25 Jun 2009


AJ and I attended an investigator meeting last Saturday. During coffee break, he mentioned how the recent NovoSeven incident might affect their department policy in the future.

The story goes like this. Two weeks ago, there was a road traffic accident. A young lady suffered from pelvic trauma and was sent to a major hospital in town. Because of severe internal bleeding, the attending doctor suggested to use a drug called NovoSeven. However, this drug was not provided by public hospitals for this indication, and the family members had to pay for it. The family members paid but were unhappy with the arrangement. On second thought, they filed a complaint to the Hospital Authority.

At this time, the news has already been spread by the media. The Hospital Authority did not support the doctor either. The administrators quickly refunded the family members. According to the news, his behavior was commented as inflexible and inappropriate.

In the following days, politicians and columnists were quick to demonize the attending doctor. He was portrayed as apathetic and unkind. In addition, he was compared to physicians in Mainland China who refused to save patients if they had no money.

I can understand the reaction of the public. After all, it is scary if healthcare providers may not do their best during life-saving situations because of monetary reasons. However, fundamental questions were largely ignored. Did the emergency doctors withhold life-saving procedures at the time of discussion? Does NovoSeven work?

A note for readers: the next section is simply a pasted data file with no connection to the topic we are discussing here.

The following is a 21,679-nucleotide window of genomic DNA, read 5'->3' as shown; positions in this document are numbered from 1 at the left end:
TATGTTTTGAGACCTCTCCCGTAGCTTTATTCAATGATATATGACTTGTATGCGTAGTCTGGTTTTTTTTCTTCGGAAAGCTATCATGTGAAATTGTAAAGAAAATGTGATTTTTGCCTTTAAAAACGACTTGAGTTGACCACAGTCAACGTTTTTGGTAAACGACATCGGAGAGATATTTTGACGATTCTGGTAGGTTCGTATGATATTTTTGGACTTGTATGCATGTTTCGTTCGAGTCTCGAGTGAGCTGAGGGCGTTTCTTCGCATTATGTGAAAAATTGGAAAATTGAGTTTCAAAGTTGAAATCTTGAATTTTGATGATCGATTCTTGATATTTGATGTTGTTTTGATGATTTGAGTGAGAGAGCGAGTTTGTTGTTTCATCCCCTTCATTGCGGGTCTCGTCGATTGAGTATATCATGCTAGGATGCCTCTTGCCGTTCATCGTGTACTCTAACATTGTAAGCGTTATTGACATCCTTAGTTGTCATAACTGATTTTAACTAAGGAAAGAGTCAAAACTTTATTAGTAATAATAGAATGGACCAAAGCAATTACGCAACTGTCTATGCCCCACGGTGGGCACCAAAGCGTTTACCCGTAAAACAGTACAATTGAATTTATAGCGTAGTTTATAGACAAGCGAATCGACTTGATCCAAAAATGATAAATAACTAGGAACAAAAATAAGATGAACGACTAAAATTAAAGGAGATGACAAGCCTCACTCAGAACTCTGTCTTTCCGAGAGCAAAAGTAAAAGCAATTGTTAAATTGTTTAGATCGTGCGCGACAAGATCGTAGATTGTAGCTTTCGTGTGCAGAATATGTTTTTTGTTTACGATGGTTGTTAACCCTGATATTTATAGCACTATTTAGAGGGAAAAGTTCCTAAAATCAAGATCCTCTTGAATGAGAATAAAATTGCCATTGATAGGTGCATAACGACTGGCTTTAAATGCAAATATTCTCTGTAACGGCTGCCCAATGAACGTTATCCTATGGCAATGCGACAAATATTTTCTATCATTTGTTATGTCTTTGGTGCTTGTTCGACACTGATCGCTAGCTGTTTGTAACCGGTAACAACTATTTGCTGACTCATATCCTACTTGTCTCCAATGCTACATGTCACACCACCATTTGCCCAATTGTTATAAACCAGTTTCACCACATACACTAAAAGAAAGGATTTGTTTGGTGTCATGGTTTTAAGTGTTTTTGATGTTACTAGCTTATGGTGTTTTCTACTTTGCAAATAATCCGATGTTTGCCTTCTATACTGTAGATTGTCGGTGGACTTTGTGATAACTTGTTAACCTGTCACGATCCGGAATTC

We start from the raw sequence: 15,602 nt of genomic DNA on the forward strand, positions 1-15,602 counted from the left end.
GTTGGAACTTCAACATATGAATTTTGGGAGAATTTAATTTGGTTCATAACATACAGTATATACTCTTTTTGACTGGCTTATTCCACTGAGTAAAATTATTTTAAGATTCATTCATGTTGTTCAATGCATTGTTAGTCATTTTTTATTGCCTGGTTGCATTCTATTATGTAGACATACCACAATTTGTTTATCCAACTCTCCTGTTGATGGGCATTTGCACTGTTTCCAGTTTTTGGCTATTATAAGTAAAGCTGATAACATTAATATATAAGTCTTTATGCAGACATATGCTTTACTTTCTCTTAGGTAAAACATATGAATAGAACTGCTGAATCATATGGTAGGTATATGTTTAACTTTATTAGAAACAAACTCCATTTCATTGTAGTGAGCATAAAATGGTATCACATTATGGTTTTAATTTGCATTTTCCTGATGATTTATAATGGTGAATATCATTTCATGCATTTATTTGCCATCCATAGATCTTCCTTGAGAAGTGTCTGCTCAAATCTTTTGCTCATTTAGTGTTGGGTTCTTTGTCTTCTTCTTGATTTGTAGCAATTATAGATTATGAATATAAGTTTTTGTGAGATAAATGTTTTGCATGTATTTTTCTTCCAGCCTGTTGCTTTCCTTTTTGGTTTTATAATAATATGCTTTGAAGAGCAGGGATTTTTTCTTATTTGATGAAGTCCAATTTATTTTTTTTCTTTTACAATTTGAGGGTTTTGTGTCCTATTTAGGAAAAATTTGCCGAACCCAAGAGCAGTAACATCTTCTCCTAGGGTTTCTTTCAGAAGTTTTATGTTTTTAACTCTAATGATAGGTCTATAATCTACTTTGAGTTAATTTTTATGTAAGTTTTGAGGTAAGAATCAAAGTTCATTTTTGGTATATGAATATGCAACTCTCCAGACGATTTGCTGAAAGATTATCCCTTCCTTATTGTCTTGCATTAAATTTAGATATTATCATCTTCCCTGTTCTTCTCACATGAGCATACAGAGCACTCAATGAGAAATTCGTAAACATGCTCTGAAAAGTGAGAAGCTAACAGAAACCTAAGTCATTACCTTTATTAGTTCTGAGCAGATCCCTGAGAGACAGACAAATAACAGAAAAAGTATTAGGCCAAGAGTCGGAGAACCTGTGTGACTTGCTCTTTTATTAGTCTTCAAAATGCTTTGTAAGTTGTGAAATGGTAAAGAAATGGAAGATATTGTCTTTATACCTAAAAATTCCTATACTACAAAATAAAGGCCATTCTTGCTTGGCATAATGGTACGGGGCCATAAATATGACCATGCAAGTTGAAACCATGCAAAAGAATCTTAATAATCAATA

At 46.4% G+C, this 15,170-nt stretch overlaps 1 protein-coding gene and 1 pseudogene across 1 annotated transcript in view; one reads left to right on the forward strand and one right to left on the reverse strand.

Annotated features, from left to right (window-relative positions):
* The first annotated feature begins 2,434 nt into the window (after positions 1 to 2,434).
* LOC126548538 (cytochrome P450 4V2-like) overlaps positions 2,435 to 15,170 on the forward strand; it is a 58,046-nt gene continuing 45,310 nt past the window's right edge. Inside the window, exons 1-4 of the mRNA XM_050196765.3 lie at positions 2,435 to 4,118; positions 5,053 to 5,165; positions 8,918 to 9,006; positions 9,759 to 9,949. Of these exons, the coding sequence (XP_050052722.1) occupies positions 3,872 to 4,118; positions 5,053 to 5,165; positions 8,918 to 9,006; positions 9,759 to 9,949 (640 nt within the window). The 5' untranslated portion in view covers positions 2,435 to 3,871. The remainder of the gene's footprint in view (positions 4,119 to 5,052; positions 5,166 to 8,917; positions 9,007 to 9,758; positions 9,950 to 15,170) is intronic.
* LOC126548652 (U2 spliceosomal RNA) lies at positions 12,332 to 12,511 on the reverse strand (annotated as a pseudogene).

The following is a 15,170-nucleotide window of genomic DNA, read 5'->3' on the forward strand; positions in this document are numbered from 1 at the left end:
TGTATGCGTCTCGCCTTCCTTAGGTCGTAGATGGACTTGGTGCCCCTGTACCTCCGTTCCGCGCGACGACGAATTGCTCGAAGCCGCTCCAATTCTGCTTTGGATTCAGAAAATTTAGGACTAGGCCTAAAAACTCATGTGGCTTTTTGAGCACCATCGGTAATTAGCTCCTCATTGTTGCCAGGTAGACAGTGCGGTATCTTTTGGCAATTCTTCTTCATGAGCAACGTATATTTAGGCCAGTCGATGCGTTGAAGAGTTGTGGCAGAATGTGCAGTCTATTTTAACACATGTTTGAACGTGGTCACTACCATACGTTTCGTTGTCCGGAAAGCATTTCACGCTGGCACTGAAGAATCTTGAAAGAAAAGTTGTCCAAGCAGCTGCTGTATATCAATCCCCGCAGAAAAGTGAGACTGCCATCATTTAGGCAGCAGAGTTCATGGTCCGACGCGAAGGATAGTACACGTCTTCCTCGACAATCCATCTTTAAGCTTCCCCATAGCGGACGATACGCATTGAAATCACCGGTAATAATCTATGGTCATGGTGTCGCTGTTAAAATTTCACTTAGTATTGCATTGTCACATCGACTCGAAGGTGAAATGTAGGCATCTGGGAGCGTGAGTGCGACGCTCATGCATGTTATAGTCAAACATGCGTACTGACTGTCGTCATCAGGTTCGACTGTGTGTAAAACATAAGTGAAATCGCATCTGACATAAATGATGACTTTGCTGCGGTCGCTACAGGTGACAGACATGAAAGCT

To my horror, whether the drug works was never the focus of discussion. Even politicians with medical background thought drugs with potential benefit (but not supported by evidence) should be given liberally during emergencies. In the era of evidence-based medicine, all medical treatment should be based on the best available evidence. The medical literature is full of examples of therapies with theoretical benefits that turn out to do more harm than good.

So, does NovoSeven work?

NovoSeven is recombinant factor VIIa. It serves the function of coagulation factor and makes the blood clot. It has been registered at the US Food and Drug Administration for the treatment and prevention of bleeding in patients with hemophilia (I left out the technical descriptions for simplicity). Apart from hemophilia, studies have shown improved functional outcomes among patients with intracranial hemorrhage treated with NovoSeven. In a randomized controlled trial of 301 patients with trauma and severe bleeding, the administration of NovoSeven, as compared to placebo, reduced the need for blood transfusion, but the difference in deaths and critical complications was not statistically significant.[J Trauma 2005;59:8-18] The absence of survival benefit was confirmed by a few other retrospective series. In other words, you probably can spare trauma patients from the drug by providing adequate blood transfusion and yet still achieve the same outcome.

At the end of the discussion, AJ was still worried that his patients with gastrointestinal bleeding would force him to provide the drug.

“Don’t worry,” I answered. “Level one evidence failed to show that the drug improves outcomes in patients with variceal bleeding.”[Gastroenterology 2004;127:1123-1130]

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